News / USA

US Congresswomen Serving in the House, Share Home

Congresswomen Carolyn Maloney, Melissa Bean and Debbie Wasserman Schultz, all Democrats, share a house in a neighborhood near the US Capitol
Congresswomen Carolyn Maloney, Melissa Bean and Debbie Wasserman Schultz, all Democrats, share a house in a neighborhood near the US Capitol

Multimedia

There are more than 430 members in the U.S. House of Representatives, but only 73 of them are women. Many of these women left behind family and friends to represent their districts in the U.S. Congress.  The congresswomen who live together share not only a high-powered career in politics, but also family and motherhood.

It's eight in the evening and the end of a hectic day at the house of Carolyn Maloney, Melissa Bean and Debbie Wasserman Schultz, all Democrats, in a neighborhood near the U.S. Capitol.  For five years, the three women have shared a house and their lives while serving in one of the most prominent and fast-paced careers in Washington.  Carolyn Maloney, a congresswoman since 1993 owns the home they share. She bought it after living alone in an apartment for more than a decade.

"When I bought this house I thought I would like to be like the Founding Fathers. When they first were elected they lived in rooming houses and got together for dinner and shared ideas.  So I looked for two roommates that were compatible and found Debbie Wasserman Shultz from Florida, from the South, and Melissa Bean from the West, from Illinois, and I am from the East, New York, so we are from different sections of the country, but we were all mothers and had been elected officials and have a great deal in common," said Maloney.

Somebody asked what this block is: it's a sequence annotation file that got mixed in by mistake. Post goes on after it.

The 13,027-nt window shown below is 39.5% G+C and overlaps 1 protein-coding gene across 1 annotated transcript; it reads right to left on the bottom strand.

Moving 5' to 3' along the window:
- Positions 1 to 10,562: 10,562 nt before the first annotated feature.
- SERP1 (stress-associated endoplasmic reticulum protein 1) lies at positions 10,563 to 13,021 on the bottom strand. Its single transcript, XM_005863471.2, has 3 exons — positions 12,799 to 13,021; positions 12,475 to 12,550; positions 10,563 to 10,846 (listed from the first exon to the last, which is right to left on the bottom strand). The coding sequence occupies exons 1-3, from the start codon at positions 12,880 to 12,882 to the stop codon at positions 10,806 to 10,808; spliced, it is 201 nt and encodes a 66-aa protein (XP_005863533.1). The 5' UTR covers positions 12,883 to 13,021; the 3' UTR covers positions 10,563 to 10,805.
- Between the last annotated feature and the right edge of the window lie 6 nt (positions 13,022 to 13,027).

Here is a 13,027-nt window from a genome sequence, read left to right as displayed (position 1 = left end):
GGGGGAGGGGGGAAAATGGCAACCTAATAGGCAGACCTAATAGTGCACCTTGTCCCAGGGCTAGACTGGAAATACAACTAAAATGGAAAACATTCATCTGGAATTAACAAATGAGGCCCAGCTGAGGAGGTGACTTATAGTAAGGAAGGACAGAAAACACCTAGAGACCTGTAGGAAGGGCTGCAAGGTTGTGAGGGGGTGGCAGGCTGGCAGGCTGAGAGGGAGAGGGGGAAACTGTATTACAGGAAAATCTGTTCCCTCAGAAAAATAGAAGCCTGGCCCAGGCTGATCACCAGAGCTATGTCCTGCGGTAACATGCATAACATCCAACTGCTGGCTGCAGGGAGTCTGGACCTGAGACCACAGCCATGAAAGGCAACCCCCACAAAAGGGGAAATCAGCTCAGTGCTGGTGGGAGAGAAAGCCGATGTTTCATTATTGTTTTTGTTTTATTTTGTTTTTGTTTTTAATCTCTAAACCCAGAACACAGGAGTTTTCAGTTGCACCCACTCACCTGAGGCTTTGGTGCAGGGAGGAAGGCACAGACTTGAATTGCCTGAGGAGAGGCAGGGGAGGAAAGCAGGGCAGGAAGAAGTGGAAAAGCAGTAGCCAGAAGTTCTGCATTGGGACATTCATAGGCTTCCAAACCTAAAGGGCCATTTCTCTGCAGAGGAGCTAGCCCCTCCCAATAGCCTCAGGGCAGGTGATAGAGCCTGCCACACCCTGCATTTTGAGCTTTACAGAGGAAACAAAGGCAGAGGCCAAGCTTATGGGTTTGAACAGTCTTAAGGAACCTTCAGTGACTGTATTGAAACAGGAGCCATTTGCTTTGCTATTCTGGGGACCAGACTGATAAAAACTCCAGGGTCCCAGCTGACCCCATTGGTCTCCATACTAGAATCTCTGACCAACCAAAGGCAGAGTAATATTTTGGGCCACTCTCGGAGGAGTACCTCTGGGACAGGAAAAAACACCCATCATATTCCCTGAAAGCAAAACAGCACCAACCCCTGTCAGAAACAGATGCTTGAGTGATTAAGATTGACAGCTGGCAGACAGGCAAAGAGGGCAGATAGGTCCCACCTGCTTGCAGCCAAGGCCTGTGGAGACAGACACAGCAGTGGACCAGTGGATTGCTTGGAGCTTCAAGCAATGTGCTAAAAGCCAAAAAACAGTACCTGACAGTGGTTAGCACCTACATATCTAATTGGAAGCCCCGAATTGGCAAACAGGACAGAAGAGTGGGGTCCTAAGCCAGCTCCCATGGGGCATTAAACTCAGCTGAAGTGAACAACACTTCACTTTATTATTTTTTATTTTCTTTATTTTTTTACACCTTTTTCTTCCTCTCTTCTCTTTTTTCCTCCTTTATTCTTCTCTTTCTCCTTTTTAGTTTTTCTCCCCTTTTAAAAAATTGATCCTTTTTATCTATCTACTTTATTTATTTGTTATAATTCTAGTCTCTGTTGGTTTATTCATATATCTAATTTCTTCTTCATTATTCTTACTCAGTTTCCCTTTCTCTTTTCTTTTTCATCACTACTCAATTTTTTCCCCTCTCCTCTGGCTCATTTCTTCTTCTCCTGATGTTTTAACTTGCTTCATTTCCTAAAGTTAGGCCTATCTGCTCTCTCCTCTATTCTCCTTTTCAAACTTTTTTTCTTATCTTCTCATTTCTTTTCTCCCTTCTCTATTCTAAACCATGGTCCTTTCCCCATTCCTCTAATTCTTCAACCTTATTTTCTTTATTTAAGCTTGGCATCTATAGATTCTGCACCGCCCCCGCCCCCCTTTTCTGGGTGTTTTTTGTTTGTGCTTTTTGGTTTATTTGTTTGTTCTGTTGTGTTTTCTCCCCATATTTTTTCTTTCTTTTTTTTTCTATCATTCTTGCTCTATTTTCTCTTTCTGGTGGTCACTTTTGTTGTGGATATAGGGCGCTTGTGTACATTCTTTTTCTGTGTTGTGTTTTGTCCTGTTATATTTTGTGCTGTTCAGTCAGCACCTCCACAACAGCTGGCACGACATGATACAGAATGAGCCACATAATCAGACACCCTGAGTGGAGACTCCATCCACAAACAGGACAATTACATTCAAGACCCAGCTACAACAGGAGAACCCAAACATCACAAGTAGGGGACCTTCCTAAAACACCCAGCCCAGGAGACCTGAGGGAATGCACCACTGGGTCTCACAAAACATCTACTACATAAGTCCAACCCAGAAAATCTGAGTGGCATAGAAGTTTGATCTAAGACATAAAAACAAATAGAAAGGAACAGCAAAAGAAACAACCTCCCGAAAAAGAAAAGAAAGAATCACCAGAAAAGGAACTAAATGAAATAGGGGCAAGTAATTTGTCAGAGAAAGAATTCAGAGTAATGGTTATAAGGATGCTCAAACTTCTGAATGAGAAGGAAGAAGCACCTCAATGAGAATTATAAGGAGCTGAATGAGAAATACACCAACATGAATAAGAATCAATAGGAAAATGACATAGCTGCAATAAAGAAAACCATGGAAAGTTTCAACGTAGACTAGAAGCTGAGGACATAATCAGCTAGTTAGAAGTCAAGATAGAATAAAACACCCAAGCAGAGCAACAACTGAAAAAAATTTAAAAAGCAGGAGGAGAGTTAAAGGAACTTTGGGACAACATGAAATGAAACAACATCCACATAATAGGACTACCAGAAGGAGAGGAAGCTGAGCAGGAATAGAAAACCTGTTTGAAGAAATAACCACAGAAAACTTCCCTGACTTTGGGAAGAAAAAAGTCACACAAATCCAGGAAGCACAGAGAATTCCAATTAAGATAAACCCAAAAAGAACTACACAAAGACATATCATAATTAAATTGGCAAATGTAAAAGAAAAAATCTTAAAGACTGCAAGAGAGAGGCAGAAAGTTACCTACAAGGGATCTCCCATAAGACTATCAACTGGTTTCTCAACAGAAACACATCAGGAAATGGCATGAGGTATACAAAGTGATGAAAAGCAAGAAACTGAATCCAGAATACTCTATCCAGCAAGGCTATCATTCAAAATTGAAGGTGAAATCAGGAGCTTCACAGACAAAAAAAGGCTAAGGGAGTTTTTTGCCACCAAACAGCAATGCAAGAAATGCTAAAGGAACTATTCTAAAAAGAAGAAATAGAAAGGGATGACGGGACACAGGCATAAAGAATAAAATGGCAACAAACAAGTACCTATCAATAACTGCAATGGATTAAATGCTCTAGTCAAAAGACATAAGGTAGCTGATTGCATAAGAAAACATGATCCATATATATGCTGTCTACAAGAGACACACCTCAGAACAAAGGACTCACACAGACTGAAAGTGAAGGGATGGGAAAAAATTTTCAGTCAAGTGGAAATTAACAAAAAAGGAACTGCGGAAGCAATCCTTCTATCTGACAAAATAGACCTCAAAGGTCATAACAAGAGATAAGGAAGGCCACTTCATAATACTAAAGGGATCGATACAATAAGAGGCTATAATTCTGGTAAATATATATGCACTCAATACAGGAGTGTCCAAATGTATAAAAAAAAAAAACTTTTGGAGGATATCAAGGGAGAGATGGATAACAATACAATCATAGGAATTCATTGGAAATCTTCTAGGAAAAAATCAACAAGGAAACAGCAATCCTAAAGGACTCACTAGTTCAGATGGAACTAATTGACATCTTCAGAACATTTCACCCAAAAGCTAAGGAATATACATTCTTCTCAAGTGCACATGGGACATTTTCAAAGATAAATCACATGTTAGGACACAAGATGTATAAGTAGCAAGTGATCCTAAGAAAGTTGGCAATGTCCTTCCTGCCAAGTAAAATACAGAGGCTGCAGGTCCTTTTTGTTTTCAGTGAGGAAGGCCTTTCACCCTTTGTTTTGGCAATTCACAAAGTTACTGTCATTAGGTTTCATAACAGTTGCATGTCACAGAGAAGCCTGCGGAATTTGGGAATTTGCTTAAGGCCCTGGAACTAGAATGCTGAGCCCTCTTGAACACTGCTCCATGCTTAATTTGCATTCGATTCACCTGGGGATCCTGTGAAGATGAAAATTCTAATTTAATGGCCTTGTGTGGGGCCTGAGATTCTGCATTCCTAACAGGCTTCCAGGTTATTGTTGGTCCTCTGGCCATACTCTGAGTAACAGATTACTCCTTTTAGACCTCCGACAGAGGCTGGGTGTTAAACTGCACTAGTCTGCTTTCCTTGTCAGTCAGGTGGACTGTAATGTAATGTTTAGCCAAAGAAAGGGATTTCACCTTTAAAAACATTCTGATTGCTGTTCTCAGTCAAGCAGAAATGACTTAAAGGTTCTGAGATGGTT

The roommates work and live in Washington during the week and commute to their home states and families on weekends.  Melissa Bean and Debbie Wasserman Schultz are married and still have children at home.  Carolyn Maloney has grown children.  Wasserman Schultz says the greatest bonus of having roommates is the friendship - and a warm environment to go back to at the end of the day.

"This is a rough-and-tumble place and it's nice to come back to two people who care about me, who care about my success, who care about the difficulties I might be having either at work or at home and just to have two friends who are a sounding board," said Wasserman Shultz.

In 2007, Wasserman Schultz learned how important it was to have a support group, when she was diagnosed with breast cancer.  She went public with her diagnosis last year, and is cancer-free today.  Carolyn Maloney's own tragedy struck last September, when she learned that her husband of 31 years had died on a mountain trail, during an expedition to the Himalayas.

"My roommates were a source of great comfort and support to me during this time of great loss," said Maloney.  "We are all moms; we are all working moms so we share the challenges of balancing work and family and being there for our children. We share and support each other."

And if last year was an important year in their relationship, this year is crucial for their political careers. All three roommates are up for reelection in the fall, but Melissa Bean says even if one or more of them were to lose, that would not affect their friendship.

"All of us, whenever that happens will have lives beyond Congress and our friendships will endure," said Bean.  "And what's a little surprising about that is that you don't come to Congress to make friends because if you do, you're not coming to be independent and have your own mind and so what a great surprise it has been to make such great friends."